In the world of myopia management, an exciting array of new product innovations, industry joint ventures, and clinical trial outcomes were announced in 2021. The treatment options for slowing the typical progression of childhood myopia are growing in evidence and accessibility. As a clinician, why should you get started in myopia management?
Three Great Reasons
- Myopia Is Booming Childhood myopia incidence is increasing worldwide (Holden et al, 2016), and the recent shift in school environment has resulted in evidence of this “myopia boom” growing larger (Wang et al, 2021). There is more than enough evidence that fitting progressing myopic children with single-vision spectacle corrections is no longer best-practice clinical management and that multiple strategies can slow progression (Brennan et al, 2021). The past decade has seen an explosion of new spectacle, soft lens, and pharmaceutical technologies for myopia management that have similar efficacy to the original option—orthokeratology—but with arguably easier fitting and accessibility characteristics.Parents are also increasing their awareness and asking for better options than just stronger glasses every few months for their myopic children. Being reticent to myopia control now could bring tough questions from parents in the future.
- Short-Term Benefits of Myopia Control An 8-year-old child in a single-vision correction can progress about 1.00D in one year (Donovan et al, 2012). If that child goes one year between eye exams, he or she could potentially spend half of that time with clear distance vision and half with blur due to progression. With myopia management, the 8-year-old spends minimal or even no time suffering blurred vision between exams, especially if the International Myopia Institute (IMI) Clinical Management Guidelines of six-month eye exams are followed (Gifford et al, 2019).
- Long-Term Benefits of Myopia Control Mounting evidence shows the link between myopia and a lifelong risk of eye disease and vision impairment, even at lower levels of myopia (Flitcroft, 2012). As the eye stretches due to progressing myopia, the risk of vision impairment by age 75 increases from around 4% for eyes up to 26mm in axial length to 25% for eyes more than 26mm and up to 90% for eyes longer than 30mm (Tideman et al, 2016). When fitting children with myopia-controlling contact lenses—arguably riskier compared to spectacle options—the likelihood of one case of lens-related eye infection in 10 years of childhood lens wear is lower compared to any of the long-term vision impairment risks associated with myopia (Gifford, 2020). While these long-term benefits may be difficult for parents to grasp, the risks are real, and the potential to make a difference to our patients’ lifelong eye health is an imperative.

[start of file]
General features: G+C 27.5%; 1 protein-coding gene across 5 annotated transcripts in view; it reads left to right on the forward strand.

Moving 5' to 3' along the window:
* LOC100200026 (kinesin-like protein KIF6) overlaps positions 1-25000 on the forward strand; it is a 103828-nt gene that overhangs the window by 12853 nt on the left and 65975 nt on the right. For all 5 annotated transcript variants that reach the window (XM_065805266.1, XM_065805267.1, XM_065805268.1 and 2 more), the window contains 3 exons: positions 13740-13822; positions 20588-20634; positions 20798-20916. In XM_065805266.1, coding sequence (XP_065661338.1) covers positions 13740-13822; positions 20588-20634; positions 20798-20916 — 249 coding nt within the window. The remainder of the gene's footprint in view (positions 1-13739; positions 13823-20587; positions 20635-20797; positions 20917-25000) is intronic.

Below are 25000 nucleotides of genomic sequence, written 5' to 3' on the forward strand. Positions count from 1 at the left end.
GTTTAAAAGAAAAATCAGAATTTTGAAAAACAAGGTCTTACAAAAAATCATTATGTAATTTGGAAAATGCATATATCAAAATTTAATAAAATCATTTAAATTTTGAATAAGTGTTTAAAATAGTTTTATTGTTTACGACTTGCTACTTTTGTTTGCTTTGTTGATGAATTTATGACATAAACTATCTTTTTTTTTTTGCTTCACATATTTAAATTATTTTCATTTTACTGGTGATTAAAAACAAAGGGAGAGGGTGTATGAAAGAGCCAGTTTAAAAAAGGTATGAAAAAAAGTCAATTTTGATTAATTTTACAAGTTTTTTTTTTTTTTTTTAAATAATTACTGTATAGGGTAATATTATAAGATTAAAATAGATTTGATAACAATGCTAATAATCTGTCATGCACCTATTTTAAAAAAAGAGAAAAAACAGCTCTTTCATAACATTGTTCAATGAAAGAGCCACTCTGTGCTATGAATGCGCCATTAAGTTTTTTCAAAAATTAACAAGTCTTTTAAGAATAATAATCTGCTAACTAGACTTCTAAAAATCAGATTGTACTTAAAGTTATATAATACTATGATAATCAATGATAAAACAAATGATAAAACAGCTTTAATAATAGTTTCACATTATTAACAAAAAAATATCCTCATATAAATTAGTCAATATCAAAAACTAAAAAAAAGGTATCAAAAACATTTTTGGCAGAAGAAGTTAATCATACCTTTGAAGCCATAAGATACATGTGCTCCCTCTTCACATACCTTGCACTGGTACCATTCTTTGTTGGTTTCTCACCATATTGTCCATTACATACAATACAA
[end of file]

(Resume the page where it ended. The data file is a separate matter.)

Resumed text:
Need More Reasons?
In 2021, the IMI published its second volume of landmark reports detailing myopia’s public health impact, risk factors, and pathologies as well as updates to the 2019 reports (Wolffsohn et al, 2021). The World Council of Optometry (2021) also made a unanimous resolution and call to adopt myopia management as the standard of care. This indicates the global recognition of the importance of myopia management.
On the practitioner level, myopia management offers the opportunity to deliver better care and clearer vision to young patients while also optimizing their chances for improved lifelong eye health and vision outcomes. In addition, it is an unparalleled opportunity for professional growth and challenge, engagement with the leading scientific edge of eye care, and building your own and your practice’s expertise. Myopia management starts with primary eye care, and there are numerous educational and clinical resources available for support. The time is now to get started. CLS
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